Average

Minimum

Maximum

n

Iowa (June – September)

-0.02

-40

41

30

Wisconsin (April – September)

-15

-51

2

6

Illinois (April – September)

-15

-40

10

5

Ohio (May through August)

-8.6

27.9

0

15

 

FEN SUBSTRATES

 

Table 2. Physical Characteristics of Fens

Fen soils are variable in composition and saturation is not universally seen. Data from Nebraska, Iowa, Minnesota, Illinois, Wisconsin, Indiana and Ohio.

Marl present (visible or soil produces bubbles with HCl)

31 of 42 sites

Saturated to land surface during growing season

24 of 45 sites

Peat

18 of 34 sites

Muck

30 of 34 sites

 

Bulk density

(n=24)

Average 0.374

range 0.159 to 1.266

Organic matter**

(n=24)

Average 66.9%

range 21 to 99 %

Ash (at 450 ēC)

(n=42)

Average 33.8%

range <1 to 85%

** after compensation for carbonates

 

FEN VEGETATION

 

Table 3. Number of species present and those in common among temperate zone fens

While individual fens have 200 to over 500 species, the diversity represented in temperate zone fens is much greater. Species reported in fens vary from state to state and the commonality of species decreases with distance between fens. FACW and OBL refer to wetland categories in the National List of Plants that Occur in Wetlands (Reed 1997). OBL and FACW species are selected to emphasize those restricted to sites most likely to represent fens with continuously moist conditions.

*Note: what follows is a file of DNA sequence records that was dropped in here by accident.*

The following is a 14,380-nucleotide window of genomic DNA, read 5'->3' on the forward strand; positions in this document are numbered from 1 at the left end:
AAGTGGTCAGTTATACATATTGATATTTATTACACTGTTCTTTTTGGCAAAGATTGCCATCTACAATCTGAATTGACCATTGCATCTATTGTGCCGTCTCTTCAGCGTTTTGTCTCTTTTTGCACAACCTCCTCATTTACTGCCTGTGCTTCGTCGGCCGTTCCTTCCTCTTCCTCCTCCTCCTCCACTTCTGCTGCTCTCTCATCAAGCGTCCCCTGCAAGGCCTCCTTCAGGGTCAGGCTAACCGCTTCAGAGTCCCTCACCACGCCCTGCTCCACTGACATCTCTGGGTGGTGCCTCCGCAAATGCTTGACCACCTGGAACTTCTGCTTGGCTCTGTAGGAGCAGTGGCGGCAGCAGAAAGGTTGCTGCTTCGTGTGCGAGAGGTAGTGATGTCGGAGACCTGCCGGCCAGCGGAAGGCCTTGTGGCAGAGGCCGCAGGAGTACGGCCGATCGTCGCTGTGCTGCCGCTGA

Total species

OBL + FACW species

All Fens (Includes Colorado, Dakotas, Missouri)

1341

653

Midwestern temperate fens of 8 states combined

   

(Ohio, Indiana, Illinois, Iowa, Wisconsin, Nebraska, Michigan and Minnesota)

1156

551

Ohio, Indiana, Illinois

1030

474

Species shared by Ohio, Indiana, Illinois

163

119

Indiana, Illinois, Iowa

742

349

Species shared by Indiana, Illinois, Iowa

98

84

Illinois, Wisconsin

548

262

Species shared by Illinois, Wisconsin

100

84

Nebraska, Ohio

755

404

Species shared by Nebraska, Ohio

56

52

Ohio, Indiana, Illinois, Iowa

1050

486

Species shared by Ohio, Indiana, Illinois, Iowa

90

77

Ohio, Indiana, Illinois, Iowa, Wisconsin

1052

487

Shared by Ohio, Indiana, Illinois, Iowa, Wisconsin

61

55

Ohio, Indiana, Illinois, Iowa, Wisconsin, Nebraska

1075

507

Shared by Ohio, Indiana, Illinois, Iowa, Wisconsin, Nebraska

21

21

 

FEN CHEMISTRY

Water chemistry of fens is not consistent enough to distinguish them from other non-fen wetlands of the temperate zone